How to Prepare Baby Formula
There are important guidelines to follow to make sure that you're mixing your baby's formula correctly.
My son drank formula when he was a baby, and the idea of other people preparing it for him was one of my biggest stressors as a new mom. Although formula is simple to make, it's just as easy to make a mistake while preparing it that could make your baby sick. Check out these guidelines from the American Academy of Pediatrics to help ensure that you're mixing your baby's formula the right way.
1. Wash your hands. "You don't have to wear gloves or anything like that, but you do need to wash your hands with soap and water and dry them before you prepare the formula," says Aliza Solomon, D.O., a pediatric gastroenterologist at NewYork-Presbyterian Hospital/Weill Cornell Medical Center in New York City. "It's important to make sure you're not introducing germs from the outside."
2. Mix formula with sterilized water. Cold tap water should be boiled for one minute (longer boiling can increase the impurities in the water) and then cooled for 30 minutes before you mix your baby's bottle. Bottled water may be contaminated, so sterilized tap water is the best choice.
3. Read the directions carefully. You'll want to be sure that you're adding the right amount of water to your formula -- or that you're not adding water to ready-to-use formula, which doesn't need it.
4. Check the formula's temperature. You don't want to burn your baby's mouth! Put a few drops of baby formula on the inside of your wrist to confirm that it's room temperature before you feed it to your baby. If it feels too hot, let it cool for a few minutes. And don't warm a baby's bottle in the microwave -- the microwave can heat the liquid unevenly, so you may get pockets that are too hot and others that are just right. What's more, a report from the American Academy of Pediatrics (AAP) published in the August 2018 edition of Pediatric says microwaving infant formula and pumped breast milk in plastic isn't the best practice, because BPA and phthalates can leak into food. These chemicals have been linked to health issues, especially for babies and young kids.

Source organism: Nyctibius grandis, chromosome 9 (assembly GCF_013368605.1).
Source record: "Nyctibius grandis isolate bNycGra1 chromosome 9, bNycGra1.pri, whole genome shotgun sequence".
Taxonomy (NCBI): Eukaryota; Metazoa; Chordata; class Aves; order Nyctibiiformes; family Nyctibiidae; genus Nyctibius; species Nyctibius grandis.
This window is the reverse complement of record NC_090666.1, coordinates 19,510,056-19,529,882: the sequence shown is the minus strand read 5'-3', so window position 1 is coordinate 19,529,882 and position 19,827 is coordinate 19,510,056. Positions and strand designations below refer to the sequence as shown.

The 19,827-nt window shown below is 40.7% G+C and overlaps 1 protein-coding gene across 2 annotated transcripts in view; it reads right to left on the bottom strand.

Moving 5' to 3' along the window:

5. Serve prepared formula immediately. Formula that's been at room temperature for more than an hour should be thrown away to prevent bacteria growth. If formula has been partially consumed, don't store it in the refrigerator for longer than an hour, to avoid concerns of bacteria growth. If your baby hasn't been given the prepared formula you can store it for up to 24 hours in your refrigerator. An open can of ready-to-feed or concentrated liquid from can be covered and refrigerated for up to 48 hours.
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